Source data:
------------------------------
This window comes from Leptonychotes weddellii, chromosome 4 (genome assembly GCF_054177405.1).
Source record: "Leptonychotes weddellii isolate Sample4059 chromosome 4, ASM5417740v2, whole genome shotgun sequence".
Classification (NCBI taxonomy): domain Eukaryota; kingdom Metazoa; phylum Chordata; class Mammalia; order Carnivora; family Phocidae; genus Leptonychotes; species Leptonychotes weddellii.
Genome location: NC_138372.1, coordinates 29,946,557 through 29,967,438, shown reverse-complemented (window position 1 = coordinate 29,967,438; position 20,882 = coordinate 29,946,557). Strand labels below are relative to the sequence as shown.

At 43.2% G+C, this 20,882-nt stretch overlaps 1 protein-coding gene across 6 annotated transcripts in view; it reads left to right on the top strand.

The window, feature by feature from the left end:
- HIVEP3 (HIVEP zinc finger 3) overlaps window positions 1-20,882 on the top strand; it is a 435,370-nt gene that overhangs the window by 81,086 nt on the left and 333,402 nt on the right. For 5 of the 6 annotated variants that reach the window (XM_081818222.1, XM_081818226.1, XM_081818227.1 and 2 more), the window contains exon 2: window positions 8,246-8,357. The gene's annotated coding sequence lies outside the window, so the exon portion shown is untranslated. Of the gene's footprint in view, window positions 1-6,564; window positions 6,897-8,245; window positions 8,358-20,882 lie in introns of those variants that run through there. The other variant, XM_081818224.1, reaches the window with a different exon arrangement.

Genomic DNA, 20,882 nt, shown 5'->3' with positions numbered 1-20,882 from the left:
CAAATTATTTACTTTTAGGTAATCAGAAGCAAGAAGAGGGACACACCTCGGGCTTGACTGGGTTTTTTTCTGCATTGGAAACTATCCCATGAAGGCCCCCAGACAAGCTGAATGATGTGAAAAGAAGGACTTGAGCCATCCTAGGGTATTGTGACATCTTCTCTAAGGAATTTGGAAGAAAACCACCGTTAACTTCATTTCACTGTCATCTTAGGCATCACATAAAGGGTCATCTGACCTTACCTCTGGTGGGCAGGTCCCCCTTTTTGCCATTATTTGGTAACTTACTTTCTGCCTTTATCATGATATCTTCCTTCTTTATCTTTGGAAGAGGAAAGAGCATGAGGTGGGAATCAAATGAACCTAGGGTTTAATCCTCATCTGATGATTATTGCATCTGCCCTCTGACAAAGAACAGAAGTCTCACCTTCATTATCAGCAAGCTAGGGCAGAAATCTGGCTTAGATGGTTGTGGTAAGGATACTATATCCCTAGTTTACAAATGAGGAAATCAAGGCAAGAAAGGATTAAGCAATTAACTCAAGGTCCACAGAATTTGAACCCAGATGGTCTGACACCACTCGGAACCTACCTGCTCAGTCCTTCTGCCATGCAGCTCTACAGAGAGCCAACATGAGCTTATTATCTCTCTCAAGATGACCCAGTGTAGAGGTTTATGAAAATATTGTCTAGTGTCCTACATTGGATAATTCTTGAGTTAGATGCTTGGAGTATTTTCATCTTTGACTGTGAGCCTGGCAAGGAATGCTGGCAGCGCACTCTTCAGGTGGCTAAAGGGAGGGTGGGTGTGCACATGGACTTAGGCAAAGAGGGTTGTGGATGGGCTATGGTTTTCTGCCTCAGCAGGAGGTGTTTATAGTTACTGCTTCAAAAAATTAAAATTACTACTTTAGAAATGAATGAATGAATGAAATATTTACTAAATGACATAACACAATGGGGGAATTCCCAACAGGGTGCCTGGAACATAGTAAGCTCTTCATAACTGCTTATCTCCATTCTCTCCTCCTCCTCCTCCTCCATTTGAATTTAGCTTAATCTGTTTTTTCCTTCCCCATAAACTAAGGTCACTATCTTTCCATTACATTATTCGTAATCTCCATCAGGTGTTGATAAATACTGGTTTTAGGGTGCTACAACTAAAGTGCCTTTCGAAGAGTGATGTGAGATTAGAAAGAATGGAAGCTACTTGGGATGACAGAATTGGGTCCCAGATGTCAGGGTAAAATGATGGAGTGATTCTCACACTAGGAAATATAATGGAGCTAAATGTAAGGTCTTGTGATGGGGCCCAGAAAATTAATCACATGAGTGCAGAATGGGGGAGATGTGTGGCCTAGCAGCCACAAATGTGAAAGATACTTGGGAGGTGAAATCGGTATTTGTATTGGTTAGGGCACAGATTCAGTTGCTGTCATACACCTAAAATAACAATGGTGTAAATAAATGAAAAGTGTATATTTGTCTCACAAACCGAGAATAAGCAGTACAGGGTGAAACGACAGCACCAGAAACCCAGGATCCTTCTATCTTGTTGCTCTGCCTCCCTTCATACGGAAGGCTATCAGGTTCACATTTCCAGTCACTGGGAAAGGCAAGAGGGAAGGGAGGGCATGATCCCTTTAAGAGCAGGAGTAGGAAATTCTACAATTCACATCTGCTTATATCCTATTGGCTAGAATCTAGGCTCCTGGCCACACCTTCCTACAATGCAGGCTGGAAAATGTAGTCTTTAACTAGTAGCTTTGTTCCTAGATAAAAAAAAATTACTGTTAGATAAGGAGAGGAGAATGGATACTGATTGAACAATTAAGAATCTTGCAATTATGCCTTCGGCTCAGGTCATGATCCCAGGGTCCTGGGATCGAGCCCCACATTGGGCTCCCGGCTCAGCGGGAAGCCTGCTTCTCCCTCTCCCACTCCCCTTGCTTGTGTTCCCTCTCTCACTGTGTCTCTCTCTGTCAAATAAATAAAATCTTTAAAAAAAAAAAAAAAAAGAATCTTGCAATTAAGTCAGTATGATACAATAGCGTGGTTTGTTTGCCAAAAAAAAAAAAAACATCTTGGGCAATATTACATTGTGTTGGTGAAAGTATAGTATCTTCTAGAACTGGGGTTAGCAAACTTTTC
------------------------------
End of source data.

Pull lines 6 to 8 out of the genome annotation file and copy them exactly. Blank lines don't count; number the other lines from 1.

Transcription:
The window, feature by feature from the left end:
- HIVEP3 (HIVEP zinc finger 3) overlaps window positions 1-20,882 on the top strand; it is a 435,370-nt gene that overhangs the window by 81,086 nt on the left and 333,402 nt on the right. For 5 of the 6 annotated variants that reach the window (XM_081818222.1, XM_081818226.1, XM_081818227.1 and 2 more), the window contains exon 2: window positions 8,246-8,357. The gene's annotated coding sequence lies outside the window, so the exon portion shown is untranslated. Of the gene's footprint in view, window positions 1-6,564; window positions 6,897-8,245; window positions 8,358-20,882 lie in introns of those variants that run through there. The other variant, XM_081818224.1, reaches the window with a different exon arrangement.

Genomic DNA, 20,882 nt, shown 5'->3' with positions numbered 1-20,882 from the left: